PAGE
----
New York Times
What were they thinking?
The New York Times printed a review about Harry Potter and the Deathly Hallows on the front page of their paper Thursday, July 19, a full two days before the official release date. (That there will be no link to the NYT article here should be understandable.) What's more, many fans feel that they were duped into reading an article that they believed was about the hype surrounding the release and instead were shocked to read a review full of spoilers.
Potter fans have been outraged at the NYT ever since. It seems the phones at The Times have been ringing off the hook and their email servers are taking a big hit as thousands of Potter fans from around the globe are calling or writing in to voice their displeasure. Fans are angered not only at The Times, but also at Michiko Kakutani, who wrote the article and the unnamed bookstore that broke the embargo by giving her a copy.
New York Times Public Editor, Clark Hoyt, posted a response to the furor on his online journal entitled Did The Times Betray Potter Fans? Sadly, he never really gets around to addressing that question or meeting his readers' demands for an apology to them or to J.K. Rowling (author of the 7 volume Potter series). Hoyt settles for describing how he handed out this assignment and that really had no legal obligation not to publish an early review. From Hoyt's journal entry:
Some readers said they thought it was unethical of the The Times to break the book’s official publication date.Hoyt's off-handedness seems to imply that any other newspaper or journalist would have done the same, however this is refuted by the fact that many newspapers and journalists are doing the exact opposite and are determinedly respecting Rowling's requested embargo, as detailed by this professional reviewer:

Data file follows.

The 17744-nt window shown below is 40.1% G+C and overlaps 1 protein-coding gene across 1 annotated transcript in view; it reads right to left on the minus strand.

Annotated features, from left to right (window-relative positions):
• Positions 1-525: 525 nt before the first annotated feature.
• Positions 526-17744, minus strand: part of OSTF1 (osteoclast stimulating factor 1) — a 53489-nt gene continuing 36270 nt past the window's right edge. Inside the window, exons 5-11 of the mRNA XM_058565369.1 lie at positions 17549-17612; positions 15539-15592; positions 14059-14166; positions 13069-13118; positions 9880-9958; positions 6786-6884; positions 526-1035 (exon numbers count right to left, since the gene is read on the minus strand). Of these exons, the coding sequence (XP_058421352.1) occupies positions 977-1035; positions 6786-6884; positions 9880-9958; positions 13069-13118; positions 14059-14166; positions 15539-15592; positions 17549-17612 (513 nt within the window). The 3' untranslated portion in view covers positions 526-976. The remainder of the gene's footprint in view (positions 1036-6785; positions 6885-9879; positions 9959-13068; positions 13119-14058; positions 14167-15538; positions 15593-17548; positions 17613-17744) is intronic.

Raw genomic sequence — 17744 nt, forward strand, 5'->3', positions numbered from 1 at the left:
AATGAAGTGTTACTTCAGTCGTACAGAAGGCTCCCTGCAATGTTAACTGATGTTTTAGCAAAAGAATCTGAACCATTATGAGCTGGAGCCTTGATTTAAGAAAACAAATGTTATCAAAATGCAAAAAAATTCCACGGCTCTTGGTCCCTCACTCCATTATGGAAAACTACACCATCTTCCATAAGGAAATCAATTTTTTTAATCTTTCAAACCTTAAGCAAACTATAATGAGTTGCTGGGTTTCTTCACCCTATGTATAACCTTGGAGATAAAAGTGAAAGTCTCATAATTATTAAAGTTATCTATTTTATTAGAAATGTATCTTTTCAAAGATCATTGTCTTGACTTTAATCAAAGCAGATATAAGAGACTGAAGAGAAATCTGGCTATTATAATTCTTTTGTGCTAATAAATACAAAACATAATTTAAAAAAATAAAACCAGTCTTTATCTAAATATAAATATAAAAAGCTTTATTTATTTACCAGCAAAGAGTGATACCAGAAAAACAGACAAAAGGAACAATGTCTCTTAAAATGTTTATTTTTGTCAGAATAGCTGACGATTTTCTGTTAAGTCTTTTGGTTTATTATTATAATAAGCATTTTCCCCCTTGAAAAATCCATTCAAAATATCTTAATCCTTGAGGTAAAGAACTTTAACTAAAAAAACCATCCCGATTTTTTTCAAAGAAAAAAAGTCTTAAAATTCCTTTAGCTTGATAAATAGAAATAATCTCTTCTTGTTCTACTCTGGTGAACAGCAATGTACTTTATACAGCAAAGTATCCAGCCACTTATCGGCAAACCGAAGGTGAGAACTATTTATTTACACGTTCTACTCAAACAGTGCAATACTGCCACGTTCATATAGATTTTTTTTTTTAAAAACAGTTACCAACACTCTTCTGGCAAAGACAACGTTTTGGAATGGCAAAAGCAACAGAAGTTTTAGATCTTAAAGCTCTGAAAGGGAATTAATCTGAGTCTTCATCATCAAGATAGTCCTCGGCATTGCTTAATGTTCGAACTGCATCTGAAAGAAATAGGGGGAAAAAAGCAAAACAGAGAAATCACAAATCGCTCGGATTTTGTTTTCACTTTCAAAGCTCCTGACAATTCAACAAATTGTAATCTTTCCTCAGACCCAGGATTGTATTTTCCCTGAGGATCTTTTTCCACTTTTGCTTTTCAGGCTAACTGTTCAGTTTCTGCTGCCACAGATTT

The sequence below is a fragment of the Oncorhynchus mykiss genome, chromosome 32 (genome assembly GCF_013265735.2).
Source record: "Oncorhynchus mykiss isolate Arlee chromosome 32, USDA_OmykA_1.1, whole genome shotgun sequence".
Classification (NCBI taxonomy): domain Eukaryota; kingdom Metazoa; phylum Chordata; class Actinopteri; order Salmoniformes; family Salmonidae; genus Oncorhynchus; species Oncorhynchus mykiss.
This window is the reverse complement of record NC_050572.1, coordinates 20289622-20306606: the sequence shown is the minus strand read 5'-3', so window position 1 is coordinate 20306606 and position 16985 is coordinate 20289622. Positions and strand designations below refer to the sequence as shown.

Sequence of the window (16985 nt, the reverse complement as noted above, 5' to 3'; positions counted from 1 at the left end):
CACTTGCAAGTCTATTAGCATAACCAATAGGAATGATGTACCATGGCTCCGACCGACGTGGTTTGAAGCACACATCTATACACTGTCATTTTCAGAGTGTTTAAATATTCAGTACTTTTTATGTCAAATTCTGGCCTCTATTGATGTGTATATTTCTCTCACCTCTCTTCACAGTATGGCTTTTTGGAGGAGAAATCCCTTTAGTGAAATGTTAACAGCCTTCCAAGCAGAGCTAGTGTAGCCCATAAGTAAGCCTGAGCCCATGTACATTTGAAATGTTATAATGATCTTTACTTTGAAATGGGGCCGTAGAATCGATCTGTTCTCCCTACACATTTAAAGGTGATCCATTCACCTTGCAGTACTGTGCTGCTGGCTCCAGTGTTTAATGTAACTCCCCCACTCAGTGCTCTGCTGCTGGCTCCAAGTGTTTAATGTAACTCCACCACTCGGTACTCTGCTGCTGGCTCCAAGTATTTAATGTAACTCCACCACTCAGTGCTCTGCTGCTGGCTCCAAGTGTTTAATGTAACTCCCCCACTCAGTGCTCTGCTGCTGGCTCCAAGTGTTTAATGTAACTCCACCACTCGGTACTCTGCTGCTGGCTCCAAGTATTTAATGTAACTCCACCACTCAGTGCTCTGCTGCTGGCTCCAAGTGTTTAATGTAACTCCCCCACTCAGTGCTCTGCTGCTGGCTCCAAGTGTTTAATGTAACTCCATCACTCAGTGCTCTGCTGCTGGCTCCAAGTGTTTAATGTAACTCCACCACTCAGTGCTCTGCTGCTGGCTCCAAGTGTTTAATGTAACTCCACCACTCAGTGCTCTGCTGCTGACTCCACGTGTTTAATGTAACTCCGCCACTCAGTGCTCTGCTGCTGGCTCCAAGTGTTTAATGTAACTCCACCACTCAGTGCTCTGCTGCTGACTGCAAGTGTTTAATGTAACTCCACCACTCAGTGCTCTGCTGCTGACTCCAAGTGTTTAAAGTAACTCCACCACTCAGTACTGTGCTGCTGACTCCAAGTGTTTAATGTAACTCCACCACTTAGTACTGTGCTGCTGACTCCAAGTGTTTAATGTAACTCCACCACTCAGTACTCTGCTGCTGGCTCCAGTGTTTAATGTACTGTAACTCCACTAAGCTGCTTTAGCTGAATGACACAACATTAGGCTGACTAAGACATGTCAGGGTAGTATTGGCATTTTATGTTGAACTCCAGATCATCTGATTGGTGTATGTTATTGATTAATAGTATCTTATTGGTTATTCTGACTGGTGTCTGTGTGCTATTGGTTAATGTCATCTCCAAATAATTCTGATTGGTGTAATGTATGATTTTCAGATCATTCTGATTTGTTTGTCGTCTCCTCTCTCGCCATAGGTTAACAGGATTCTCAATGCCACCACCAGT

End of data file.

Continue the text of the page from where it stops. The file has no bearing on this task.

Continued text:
Rick Lyman, the books and theatre editor, said, “Our feeling is that once a book is offered up for sale at any public, retail outlet, and we purchase a copy legally and openly, we are free to review it.”
I think it’s important to remember that there was never a contract or an agreement between The Times and Rowling or her publisher. The publisher set the release date unilaterally as part of the brilliant marketing campaign that has propelled the entire Harry Potter phenomenon. Neither The Times nor any other newspaper had an obligation to help enforce the release date.
#26. July 19th, 2007 9:02 pmPotter fans are not accepting Hoyt's non-apology. They're also not buying Hoyt's excuse that the novel was up for fair game merely because it was for sale. From the comments on Hoyt's Journal entry: